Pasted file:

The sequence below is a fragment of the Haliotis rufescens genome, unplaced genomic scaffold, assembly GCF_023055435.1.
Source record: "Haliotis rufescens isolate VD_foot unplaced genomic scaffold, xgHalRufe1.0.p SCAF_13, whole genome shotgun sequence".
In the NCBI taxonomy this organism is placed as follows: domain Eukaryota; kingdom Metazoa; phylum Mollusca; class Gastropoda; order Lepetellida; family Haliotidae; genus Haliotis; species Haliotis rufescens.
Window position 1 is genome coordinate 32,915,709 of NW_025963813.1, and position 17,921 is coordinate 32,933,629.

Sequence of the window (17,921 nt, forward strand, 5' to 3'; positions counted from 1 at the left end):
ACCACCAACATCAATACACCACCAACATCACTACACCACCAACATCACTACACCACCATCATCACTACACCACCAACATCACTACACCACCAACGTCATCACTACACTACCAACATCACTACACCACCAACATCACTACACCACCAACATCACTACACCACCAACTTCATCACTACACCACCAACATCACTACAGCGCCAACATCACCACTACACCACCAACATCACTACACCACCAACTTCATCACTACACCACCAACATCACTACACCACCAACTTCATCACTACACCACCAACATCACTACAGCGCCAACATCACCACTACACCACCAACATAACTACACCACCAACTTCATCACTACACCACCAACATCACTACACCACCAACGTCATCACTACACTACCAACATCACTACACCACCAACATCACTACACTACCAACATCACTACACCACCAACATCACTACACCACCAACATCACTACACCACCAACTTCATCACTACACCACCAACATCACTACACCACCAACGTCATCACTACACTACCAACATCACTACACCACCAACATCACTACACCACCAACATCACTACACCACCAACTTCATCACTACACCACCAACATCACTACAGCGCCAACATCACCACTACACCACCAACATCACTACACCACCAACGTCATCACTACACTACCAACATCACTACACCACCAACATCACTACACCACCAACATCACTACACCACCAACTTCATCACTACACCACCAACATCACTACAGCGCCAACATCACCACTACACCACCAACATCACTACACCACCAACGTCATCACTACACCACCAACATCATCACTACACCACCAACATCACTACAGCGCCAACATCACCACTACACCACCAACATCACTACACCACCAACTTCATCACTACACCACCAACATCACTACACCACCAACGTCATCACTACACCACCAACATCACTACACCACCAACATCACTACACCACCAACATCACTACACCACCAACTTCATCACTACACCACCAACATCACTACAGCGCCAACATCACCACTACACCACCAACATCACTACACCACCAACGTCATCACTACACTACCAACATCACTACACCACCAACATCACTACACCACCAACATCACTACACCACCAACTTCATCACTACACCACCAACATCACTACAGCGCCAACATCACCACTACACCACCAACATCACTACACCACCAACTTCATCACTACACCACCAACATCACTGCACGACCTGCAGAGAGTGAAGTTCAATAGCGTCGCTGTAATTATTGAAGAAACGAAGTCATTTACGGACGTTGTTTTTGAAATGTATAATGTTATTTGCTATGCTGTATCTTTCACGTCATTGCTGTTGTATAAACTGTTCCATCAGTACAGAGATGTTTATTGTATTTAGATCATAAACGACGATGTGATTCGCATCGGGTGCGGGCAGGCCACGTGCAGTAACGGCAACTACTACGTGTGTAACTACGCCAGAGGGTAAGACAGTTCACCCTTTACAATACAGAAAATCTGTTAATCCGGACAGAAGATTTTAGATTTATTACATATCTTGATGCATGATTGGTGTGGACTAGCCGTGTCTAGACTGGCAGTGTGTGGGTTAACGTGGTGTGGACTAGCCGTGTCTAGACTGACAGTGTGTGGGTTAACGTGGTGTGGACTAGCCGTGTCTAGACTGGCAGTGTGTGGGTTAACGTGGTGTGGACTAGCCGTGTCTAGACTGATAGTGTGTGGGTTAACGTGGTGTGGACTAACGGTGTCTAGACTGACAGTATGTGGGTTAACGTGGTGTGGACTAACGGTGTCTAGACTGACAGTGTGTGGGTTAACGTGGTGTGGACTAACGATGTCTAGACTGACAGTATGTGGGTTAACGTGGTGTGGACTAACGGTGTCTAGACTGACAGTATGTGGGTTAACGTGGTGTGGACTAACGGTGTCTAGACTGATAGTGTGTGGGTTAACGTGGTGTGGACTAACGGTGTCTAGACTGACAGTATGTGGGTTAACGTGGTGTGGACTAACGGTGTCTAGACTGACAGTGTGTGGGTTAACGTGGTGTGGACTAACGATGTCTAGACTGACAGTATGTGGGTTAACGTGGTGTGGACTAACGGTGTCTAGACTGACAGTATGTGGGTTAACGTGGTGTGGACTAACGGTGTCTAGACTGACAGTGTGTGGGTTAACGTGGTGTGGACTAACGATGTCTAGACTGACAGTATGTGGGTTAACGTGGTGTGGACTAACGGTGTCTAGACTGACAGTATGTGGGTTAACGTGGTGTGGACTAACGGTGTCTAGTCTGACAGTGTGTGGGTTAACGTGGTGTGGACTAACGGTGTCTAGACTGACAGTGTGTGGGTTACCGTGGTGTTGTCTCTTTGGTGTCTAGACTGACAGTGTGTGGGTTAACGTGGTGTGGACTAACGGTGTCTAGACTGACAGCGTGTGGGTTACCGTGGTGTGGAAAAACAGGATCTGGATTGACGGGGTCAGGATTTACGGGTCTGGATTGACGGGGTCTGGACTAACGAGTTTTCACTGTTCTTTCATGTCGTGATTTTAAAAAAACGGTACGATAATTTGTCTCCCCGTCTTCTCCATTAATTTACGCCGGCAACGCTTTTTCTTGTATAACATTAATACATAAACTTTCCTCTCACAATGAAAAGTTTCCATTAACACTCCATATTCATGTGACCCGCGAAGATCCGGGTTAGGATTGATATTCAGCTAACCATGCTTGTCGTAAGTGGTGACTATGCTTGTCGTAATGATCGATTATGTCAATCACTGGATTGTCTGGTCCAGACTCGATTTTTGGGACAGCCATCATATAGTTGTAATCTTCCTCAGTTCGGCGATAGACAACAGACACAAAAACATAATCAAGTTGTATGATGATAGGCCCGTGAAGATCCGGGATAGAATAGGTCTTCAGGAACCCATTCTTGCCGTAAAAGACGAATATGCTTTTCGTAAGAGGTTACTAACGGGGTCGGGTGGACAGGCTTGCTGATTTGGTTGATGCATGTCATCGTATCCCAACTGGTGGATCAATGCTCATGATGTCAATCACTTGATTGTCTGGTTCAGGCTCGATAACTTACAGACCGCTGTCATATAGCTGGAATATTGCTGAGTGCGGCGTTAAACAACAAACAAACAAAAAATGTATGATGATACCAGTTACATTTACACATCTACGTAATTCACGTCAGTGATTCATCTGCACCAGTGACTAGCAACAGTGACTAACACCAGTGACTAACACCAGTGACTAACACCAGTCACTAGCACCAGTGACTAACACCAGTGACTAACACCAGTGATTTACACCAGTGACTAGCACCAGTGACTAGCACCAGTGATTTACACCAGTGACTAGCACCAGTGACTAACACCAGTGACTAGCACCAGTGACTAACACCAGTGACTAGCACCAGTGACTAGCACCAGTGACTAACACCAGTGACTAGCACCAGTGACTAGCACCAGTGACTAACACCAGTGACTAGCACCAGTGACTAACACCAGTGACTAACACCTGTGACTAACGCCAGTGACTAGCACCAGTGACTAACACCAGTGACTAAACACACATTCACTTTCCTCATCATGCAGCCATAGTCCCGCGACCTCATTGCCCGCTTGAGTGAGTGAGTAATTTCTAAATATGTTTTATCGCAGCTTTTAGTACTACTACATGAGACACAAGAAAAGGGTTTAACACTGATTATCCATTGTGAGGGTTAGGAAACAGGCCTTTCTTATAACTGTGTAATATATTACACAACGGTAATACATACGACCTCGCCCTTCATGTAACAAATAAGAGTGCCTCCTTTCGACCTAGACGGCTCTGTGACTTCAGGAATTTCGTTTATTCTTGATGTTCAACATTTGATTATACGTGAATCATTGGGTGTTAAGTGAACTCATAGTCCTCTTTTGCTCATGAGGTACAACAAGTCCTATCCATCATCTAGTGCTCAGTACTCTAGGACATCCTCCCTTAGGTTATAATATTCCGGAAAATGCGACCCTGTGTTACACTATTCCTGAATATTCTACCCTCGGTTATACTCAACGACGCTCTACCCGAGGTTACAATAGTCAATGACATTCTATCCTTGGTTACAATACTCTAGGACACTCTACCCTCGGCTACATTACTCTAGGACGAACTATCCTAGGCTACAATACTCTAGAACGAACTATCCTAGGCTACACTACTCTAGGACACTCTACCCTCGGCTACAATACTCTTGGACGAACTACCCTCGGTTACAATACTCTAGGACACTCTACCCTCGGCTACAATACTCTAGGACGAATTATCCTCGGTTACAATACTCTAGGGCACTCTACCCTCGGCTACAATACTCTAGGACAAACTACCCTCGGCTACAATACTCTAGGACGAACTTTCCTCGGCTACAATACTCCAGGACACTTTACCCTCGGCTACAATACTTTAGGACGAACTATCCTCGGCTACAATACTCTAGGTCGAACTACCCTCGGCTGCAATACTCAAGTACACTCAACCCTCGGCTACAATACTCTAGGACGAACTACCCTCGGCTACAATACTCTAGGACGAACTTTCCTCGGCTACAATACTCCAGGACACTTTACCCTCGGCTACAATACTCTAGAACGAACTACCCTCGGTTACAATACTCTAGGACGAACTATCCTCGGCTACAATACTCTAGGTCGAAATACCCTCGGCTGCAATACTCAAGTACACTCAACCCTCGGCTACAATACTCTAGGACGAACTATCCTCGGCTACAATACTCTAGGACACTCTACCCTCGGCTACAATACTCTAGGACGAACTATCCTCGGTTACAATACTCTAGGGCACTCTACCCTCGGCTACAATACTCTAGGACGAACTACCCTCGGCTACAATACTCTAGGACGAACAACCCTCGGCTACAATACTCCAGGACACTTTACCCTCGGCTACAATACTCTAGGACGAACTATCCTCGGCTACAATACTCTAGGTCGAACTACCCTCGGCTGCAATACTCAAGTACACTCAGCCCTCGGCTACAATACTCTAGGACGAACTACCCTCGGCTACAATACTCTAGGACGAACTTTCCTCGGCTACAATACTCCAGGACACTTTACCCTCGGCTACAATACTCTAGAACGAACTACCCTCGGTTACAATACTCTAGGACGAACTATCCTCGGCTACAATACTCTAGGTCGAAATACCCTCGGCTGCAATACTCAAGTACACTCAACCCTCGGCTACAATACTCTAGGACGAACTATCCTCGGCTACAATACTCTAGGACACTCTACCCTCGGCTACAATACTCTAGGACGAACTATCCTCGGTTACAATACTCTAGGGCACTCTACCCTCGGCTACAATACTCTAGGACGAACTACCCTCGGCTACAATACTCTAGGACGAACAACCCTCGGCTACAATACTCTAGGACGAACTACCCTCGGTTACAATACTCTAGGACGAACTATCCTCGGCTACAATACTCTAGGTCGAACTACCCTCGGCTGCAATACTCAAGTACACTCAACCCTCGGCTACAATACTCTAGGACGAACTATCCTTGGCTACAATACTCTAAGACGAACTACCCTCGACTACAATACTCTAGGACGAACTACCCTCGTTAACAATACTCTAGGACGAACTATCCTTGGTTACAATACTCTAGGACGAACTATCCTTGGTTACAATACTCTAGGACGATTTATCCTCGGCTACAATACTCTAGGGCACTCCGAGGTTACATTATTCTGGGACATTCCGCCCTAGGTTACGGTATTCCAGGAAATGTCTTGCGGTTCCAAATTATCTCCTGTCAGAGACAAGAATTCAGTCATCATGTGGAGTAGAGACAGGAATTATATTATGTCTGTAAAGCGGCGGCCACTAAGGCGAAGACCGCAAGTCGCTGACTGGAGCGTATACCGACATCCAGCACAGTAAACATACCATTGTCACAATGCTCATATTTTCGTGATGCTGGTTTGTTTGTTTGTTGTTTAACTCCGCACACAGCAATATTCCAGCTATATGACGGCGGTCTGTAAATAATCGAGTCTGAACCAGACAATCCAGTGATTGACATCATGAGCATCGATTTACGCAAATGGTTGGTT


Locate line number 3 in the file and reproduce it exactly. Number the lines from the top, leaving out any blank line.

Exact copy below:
In the NCBI taxonomy this organism is placed as follows: domain Eukaryota; kingdom Metazoa; phylum Mollusca; class Gastropoda; order Lepetellida; family Haliotidae; genus Haliotis; species Haliotis rufescens.